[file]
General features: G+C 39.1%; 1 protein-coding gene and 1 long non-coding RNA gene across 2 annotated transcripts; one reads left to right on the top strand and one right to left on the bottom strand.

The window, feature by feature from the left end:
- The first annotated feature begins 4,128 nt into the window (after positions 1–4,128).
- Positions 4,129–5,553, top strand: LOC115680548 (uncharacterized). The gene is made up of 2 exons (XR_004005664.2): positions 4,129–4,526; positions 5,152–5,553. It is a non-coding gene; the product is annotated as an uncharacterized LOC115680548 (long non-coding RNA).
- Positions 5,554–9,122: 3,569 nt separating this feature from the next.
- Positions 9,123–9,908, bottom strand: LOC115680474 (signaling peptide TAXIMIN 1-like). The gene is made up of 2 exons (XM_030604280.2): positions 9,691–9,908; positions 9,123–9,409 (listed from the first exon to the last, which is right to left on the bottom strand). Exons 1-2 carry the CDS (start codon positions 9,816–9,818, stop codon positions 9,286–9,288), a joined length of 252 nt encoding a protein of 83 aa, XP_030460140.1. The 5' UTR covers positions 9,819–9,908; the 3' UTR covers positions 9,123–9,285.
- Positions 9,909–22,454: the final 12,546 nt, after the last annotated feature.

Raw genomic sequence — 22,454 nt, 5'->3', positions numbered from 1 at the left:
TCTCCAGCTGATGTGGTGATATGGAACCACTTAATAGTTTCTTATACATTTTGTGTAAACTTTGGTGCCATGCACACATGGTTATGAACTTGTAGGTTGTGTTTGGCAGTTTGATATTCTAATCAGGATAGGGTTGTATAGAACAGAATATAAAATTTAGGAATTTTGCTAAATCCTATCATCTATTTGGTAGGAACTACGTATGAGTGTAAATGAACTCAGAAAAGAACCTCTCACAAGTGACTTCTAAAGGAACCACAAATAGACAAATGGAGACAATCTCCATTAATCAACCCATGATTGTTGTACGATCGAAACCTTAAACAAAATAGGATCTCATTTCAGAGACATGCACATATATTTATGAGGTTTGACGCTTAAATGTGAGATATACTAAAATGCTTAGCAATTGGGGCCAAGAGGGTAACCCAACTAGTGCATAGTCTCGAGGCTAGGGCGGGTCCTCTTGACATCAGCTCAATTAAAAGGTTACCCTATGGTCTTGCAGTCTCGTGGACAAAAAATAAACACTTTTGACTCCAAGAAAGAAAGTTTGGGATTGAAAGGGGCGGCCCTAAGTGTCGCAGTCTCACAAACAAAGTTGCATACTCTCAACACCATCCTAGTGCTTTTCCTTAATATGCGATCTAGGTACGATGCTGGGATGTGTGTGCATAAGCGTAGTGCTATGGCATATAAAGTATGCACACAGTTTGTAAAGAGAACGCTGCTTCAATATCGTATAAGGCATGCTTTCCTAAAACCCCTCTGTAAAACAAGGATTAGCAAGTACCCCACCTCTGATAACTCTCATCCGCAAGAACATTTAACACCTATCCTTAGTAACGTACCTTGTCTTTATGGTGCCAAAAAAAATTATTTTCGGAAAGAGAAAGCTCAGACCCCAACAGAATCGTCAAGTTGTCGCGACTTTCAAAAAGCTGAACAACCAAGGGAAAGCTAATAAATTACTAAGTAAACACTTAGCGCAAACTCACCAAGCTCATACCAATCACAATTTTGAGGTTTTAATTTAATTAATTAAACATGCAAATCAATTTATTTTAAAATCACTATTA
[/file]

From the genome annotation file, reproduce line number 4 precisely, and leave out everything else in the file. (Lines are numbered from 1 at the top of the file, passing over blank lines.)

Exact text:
- Positions 4,129–5,553, top strand: LOC115680548 (uncharacterized). The gene is made up of 2 exons (XR_004005664.2): positions 4,129–4,526; positions 5,152–5,553. It is a non-coding gene; the product is annotated as an uncharacterized LOC115680548 (long non-coding RNA).